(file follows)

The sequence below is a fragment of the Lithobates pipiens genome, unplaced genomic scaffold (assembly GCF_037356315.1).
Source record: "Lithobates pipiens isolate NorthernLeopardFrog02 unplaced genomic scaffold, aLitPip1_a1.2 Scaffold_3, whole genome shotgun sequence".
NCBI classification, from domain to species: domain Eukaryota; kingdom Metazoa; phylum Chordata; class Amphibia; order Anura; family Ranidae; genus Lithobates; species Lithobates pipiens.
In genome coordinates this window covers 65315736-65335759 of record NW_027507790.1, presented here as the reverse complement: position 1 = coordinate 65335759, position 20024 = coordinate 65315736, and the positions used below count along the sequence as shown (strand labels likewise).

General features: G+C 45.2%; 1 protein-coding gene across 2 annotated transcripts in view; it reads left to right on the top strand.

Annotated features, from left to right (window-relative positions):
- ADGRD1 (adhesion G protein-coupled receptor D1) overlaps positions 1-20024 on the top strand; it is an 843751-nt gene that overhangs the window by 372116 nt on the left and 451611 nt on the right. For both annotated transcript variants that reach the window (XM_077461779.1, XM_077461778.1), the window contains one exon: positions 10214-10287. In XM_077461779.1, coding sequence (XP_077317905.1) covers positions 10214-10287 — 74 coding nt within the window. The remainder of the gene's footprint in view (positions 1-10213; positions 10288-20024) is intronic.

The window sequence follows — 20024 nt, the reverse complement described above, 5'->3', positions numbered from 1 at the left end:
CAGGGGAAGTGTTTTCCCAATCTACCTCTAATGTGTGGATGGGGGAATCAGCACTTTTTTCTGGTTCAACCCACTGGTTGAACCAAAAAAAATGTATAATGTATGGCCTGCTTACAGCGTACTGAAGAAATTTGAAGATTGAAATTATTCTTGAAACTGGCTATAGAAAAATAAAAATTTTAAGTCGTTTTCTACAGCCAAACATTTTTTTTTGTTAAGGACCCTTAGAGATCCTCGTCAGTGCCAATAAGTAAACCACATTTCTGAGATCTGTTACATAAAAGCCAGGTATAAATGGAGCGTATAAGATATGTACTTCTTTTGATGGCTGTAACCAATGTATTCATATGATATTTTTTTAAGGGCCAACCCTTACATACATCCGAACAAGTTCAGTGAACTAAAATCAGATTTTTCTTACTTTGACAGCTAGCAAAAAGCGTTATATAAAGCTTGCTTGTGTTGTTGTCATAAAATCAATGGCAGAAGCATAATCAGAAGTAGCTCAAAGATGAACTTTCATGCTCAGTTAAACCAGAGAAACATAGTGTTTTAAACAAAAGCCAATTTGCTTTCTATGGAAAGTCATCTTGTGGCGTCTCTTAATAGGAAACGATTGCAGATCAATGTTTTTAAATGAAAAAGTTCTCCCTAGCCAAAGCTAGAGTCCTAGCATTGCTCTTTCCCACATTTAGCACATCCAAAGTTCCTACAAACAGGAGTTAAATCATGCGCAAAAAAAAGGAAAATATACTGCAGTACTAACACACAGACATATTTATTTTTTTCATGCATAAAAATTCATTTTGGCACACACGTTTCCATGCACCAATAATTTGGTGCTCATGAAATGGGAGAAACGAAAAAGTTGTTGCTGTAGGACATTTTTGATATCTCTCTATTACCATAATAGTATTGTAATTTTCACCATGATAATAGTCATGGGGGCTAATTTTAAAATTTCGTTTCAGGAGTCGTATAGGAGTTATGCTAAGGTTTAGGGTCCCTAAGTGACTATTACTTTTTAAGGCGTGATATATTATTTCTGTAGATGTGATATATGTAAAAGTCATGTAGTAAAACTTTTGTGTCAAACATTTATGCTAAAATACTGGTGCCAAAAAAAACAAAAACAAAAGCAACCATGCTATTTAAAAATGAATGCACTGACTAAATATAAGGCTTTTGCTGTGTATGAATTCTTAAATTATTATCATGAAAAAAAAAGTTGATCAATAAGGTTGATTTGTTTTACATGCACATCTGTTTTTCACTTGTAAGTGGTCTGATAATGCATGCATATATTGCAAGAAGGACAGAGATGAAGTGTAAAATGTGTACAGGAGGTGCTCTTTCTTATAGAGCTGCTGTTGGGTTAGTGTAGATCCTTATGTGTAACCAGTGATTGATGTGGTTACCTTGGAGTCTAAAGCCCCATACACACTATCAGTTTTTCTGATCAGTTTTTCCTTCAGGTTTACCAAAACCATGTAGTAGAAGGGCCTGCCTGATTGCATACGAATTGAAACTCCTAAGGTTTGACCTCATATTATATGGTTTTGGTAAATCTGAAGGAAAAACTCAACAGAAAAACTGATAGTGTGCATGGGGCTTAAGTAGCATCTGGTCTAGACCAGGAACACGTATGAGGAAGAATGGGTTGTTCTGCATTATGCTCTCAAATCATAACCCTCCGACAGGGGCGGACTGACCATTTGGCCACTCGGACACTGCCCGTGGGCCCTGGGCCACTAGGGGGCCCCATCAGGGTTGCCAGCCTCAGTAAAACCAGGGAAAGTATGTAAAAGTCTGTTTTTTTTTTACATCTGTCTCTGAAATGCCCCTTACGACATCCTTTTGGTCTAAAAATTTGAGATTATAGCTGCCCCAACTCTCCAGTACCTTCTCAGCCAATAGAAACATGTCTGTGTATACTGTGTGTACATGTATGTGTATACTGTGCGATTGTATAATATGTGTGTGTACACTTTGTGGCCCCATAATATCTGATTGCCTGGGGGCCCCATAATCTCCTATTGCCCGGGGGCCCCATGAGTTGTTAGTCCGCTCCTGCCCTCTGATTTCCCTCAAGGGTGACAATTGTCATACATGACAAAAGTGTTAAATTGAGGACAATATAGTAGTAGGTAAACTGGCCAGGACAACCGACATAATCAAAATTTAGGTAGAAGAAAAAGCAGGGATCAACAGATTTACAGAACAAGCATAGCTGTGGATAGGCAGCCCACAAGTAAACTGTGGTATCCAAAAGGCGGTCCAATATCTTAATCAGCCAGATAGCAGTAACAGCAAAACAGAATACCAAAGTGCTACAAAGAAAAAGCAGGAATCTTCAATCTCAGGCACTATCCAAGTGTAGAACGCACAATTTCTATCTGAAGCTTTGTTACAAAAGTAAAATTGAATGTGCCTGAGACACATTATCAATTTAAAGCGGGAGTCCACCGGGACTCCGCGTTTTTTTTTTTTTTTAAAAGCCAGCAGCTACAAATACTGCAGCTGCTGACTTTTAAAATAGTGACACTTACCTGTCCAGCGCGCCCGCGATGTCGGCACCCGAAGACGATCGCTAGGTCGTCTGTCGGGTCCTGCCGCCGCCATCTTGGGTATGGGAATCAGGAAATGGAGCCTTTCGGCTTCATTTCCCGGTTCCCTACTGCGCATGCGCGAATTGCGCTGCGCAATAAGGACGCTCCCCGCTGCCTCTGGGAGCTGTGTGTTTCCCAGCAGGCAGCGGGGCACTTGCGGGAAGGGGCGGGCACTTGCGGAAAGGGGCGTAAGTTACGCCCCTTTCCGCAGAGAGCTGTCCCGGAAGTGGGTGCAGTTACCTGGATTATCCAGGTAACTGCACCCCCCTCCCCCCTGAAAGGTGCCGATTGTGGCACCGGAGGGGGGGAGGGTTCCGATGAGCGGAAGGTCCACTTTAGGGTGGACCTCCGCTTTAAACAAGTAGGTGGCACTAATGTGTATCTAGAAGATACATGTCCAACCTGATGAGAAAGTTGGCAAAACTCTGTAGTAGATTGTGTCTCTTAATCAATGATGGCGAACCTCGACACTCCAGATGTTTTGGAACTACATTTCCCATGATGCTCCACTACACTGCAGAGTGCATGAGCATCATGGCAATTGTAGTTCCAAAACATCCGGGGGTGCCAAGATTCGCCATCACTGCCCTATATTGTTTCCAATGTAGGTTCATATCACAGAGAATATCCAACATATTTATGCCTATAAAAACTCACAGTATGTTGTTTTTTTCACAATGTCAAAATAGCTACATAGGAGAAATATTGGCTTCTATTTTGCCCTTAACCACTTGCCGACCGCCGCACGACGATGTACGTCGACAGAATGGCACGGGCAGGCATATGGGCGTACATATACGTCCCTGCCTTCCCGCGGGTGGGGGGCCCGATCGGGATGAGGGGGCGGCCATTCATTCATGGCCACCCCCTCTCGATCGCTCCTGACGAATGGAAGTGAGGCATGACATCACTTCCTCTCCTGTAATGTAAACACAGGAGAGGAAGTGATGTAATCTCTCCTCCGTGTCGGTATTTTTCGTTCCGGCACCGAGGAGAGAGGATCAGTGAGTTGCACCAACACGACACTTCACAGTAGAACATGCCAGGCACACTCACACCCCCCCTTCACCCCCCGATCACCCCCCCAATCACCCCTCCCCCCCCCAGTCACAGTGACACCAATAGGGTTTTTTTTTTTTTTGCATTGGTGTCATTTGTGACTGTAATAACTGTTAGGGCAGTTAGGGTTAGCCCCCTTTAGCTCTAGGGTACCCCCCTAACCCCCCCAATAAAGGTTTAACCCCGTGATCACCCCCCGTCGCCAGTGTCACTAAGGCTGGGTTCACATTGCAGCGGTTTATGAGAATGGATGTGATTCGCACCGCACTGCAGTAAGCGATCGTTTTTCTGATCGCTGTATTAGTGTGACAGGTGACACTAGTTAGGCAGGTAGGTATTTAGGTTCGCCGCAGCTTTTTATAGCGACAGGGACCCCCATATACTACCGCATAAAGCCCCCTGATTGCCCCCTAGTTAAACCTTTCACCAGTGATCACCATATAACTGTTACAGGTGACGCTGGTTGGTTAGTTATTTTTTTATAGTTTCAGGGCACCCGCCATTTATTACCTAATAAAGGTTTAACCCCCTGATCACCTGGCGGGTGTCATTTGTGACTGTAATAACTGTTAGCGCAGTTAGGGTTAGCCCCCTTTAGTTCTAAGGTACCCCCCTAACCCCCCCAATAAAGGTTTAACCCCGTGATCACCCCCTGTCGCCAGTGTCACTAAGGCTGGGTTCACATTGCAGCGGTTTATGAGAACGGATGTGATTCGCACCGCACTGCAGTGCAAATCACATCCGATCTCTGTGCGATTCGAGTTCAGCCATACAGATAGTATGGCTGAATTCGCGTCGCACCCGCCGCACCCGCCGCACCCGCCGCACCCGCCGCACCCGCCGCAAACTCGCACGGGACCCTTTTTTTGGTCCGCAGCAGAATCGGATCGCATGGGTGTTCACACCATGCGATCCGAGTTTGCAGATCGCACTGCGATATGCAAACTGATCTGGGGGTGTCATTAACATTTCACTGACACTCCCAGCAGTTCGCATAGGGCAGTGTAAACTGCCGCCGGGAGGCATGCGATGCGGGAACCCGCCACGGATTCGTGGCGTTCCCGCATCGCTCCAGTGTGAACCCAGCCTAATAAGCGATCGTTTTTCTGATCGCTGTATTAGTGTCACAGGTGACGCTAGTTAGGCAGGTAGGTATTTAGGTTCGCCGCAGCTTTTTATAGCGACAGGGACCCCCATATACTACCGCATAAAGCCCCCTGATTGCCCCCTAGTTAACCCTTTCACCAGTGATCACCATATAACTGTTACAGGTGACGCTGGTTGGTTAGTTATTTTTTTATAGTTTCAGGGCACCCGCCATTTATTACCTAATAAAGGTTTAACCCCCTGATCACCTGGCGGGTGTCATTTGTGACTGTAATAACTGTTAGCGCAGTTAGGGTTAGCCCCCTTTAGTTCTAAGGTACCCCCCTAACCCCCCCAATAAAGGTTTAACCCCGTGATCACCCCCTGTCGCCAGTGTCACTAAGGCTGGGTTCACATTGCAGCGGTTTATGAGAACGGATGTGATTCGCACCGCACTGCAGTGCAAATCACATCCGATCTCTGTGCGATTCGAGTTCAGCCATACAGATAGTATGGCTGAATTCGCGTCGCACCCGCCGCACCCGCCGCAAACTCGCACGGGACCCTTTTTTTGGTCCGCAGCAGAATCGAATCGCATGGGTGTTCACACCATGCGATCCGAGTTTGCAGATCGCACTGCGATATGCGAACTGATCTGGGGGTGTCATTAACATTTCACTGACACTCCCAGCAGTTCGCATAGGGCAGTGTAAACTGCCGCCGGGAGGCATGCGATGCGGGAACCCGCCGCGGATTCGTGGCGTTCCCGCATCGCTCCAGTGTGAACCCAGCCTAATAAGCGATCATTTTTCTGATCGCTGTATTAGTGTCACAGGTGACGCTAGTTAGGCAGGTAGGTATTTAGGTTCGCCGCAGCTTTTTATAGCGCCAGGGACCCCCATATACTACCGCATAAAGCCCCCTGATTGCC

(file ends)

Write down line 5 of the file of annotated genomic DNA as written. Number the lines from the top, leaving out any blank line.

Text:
General features: G+C 45.2%; 1 protein-coding gene across 2 annotated transcripts in view; it reads left to right on the top strand.